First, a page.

Coronavirus cuts final year short for MSU seniors

Seniors at Michigan State University are coping with having
their final year cut short. The spread of the Coronavirus has caused universities across
the nation to switch to online teaching for the remainder of the semester. Kelsey Nickerson, a senior at MSU said it was so abrupt. “I was so confused for like a second I was happy and
then I was like I don’t know if I’m ever going back to class,” Nickerson
said. Campus looks like a ghost town as many students have packed
up their things and returned to their permanent homes.

What does the passage of Prop 1 mean for small communities?

It’s been five weeks since Michigan votes decided to legalize recreational marijuana, but Williamston City Manager Corey Schmidt said he does not expect a huge change for community residents. “To the extent that is, if it’s occurring in public, there could be some ramifications there,” said Schmidt. “But as of right now, when I talked to our police chiefs and whatnot, we just don’t expect a huge change.”

With the passing of Proposal 1, all communities who are against it still have the opportunity to opt-out of dispensaries within their city limits. Communities had this ability to opt-out when medical marijuana was legalized in Michigan. The Williamston City Council has been debating this issue for months.

Restaurants feel loss when internationals students leave

Every summer Ginny Cheung makes the decision to close her East Lansing Chinese restaurant for a few weeks to travel. With her largely Asian college student customer base on summer break, it didn’t make financial sense to keep the doors open. But this summer, East Café located at 1001 E. Grand River Ave. didn’t close its doors. “There are still a few students staying for the summer,” she said.

The Harding sisters, from left to right, Priscilla, Elizabeth and Caroline, all play golf. Priscilla and Caroline are members of the Michigan State women’s golf team. Elizabeth is expected to join them next year.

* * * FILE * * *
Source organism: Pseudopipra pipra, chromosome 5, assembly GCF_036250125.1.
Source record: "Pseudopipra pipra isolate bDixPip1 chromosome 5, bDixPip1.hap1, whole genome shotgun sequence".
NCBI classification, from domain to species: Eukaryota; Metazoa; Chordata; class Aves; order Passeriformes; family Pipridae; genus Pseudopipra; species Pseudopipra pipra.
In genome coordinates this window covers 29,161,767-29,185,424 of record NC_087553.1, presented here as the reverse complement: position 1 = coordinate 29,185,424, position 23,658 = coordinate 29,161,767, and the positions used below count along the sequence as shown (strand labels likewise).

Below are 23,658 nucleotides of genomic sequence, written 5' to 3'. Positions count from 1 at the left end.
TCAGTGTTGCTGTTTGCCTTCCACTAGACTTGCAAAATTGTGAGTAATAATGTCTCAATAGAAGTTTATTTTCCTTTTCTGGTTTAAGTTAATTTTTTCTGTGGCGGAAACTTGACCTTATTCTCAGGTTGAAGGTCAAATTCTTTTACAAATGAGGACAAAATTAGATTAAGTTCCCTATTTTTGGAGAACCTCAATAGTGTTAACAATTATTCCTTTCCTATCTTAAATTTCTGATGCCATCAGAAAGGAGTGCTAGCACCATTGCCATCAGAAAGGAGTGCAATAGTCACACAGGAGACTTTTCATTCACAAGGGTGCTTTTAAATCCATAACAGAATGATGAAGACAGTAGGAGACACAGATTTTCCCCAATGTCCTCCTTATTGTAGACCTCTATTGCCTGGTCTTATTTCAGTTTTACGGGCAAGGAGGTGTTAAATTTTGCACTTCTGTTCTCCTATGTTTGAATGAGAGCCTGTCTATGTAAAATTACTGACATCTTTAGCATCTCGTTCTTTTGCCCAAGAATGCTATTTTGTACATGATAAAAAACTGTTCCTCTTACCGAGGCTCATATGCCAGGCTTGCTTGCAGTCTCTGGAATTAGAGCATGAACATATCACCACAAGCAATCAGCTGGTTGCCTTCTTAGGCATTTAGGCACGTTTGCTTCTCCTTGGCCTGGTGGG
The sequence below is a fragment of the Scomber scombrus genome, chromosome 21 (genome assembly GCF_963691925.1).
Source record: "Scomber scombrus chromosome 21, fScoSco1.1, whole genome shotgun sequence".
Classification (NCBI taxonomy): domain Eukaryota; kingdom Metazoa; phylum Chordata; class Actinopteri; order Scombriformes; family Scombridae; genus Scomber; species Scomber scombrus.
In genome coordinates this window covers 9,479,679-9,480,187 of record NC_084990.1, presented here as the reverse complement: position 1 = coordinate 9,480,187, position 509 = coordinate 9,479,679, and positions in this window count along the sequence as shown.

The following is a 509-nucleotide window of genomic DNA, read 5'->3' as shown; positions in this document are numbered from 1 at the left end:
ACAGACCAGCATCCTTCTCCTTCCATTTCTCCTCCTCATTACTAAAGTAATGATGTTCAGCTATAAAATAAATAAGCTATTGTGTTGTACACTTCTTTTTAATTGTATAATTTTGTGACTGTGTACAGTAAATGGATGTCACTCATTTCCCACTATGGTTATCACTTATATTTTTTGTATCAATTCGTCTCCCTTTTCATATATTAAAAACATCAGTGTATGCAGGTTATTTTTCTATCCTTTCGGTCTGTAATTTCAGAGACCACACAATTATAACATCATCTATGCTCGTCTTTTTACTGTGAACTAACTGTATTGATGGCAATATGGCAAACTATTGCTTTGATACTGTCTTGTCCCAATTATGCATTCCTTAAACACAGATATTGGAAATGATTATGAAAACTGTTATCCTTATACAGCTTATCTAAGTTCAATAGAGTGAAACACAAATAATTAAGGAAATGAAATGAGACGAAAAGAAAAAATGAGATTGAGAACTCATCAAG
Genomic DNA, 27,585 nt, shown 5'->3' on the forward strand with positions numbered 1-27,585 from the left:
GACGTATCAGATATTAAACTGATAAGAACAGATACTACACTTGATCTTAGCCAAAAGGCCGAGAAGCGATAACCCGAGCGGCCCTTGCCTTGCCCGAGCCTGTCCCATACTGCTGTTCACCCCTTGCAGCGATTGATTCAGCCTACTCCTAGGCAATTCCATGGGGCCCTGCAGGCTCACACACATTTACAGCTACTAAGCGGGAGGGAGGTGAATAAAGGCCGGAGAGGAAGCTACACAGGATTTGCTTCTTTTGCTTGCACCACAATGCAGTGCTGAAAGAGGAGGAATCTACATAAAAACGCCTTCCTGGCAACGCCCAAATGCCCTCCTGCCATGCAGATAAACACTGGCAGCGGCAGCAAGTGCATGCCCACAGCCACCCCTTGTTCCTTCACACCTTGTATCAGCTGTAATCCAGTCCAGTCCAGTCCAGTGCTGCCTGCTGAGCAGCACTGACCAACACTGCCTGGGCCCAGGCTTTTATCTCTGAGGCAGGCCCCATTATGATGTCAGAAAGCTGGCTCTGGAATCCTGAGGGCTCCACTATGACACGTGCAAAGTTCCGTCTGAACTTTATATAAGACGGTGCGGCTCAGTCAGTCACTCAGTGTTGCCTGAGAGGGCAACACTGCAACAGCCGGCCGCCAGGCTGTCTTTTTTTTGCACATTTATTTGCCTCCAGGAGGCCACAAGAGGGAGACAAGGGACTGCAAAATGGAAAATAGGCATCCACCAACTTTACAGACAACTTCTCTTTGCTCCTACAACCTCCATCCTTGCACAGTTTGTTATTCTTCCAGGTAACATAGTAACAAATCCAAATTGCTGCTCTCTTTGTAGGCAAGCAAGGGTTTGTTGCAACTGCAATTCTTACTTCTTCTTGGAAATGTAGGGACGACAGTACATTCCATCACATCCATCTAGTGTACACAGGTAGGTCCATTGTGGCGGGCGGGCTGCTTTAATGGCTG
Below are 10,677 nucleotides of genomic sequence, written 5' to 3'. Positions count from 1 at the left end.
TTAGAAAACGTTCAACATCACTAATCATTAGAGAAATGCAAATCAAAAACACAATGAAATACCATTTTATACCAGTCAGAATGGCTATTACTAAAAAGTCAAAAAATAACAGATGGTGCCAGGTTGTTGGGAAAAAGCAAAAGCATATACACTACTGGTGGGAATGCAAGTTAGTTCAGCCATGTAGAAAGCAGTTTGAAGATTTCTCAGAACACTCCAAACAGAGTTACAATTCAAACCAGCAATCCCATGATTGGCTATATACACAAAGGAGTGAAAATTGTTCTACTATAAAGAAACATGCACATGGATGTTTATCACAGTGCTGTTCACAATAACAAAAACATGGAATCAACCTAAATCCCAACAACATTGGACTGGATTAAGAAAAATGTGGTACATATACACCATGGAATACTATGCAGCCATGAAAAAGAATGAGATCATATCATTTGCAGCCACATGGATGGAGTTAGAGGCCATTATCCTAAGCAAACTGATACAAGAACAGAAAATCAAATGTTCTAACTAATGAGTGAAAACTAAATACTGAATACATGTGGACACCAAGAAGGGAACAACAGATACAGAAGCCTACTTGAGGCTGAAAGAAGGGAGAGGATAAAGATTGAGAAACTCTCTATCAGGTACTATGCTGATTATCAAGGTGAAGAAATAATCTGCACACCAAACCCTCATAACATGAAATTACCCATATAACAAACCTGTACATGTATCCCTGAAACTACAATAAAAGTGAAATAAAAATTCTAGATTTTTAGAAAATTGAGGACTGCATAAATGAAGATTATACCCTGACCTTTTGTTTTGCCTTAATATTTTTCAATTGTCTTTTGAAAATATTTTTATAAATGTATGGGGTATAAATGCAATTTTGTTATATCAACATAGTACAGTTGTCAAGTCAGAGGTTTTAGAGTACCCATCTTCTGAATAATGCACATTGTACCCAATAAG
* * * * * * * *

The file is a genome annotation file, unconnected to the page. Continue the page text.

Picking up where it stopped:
Harding sisters bring sibling bond to MSU golf team

Teammates aren’t always just teammates. Sometimes they’re family. What do the Harding sisters really think about each other and golfing at MSU?Spartan Newsroom sat down with Caroline and Priscilla for extended interviews. 

The Harding sisters’ blood runs deep in the game of golf. Their father and mother were collegiate golfers — Tom played at Michigan State, while mother Joal played at Auburn. The Hardings come from South Lyon and have always been around the sport.

Is my hair included on my resume?

 

Standards for most professional environments, is tailored pants or skirt, blazers and blouses, heels and ties. But is natural hair included on a resume? Most professional employers would agree that hair in a professional setting should be well groomed, clean and in a natural color state. When it comes to men and women with natural, heat and chemical-free hair styles such as afros, dreads, braids, and curls, the question of are you are good enough starts.   

Although, the “big chop” wave is on the rise and natural hairstyles are more embraced today, African-Americans are facing dilemmas in the workplace wearing their natural hair.

Branden Dawson was a member of the Spartans men's basketball team from 2011-2015. He is MSU’s career blocks leader with 142, fifth in career starts, sixth in career steals and seventh in career rebounds.

Former MSU basketball star Branden Dawson reflects on career

From 2011 to 2015, Branden Dawson was one of the key players for the Michigan State University men’s basketball team. A native of Gary, Indiana, Dawson came from little, but he was blessed with the ability to play basketball. He is MSU’s career blocks leader with 142, fifth in career starts, sixth in career steals and seventh in career rebounds. Dawson is also one of just three players in MSU history with 1,000 career points and 100 career blocks, joining Draymond Green and Adreian Payne. Dawson took some time to answer questions about his basketball journey, his motivation and his future goals.

MSU freshman’s legacy lives on with memorial rink

Plymouth, Mich. — On Sept. 19, 2016, Michigan State University freshman Mitchel Kiefer was killed in a car accident on I-96. Kiefer went home for the weekend and was driving back on Monday morning for class when a distracted driver rear-ended him, which caused his car to cross the median and a truck crashed into his car. Fast forward to a little over a year now and Kiefer’s family are trying to end distracted driving and help his legacy live on.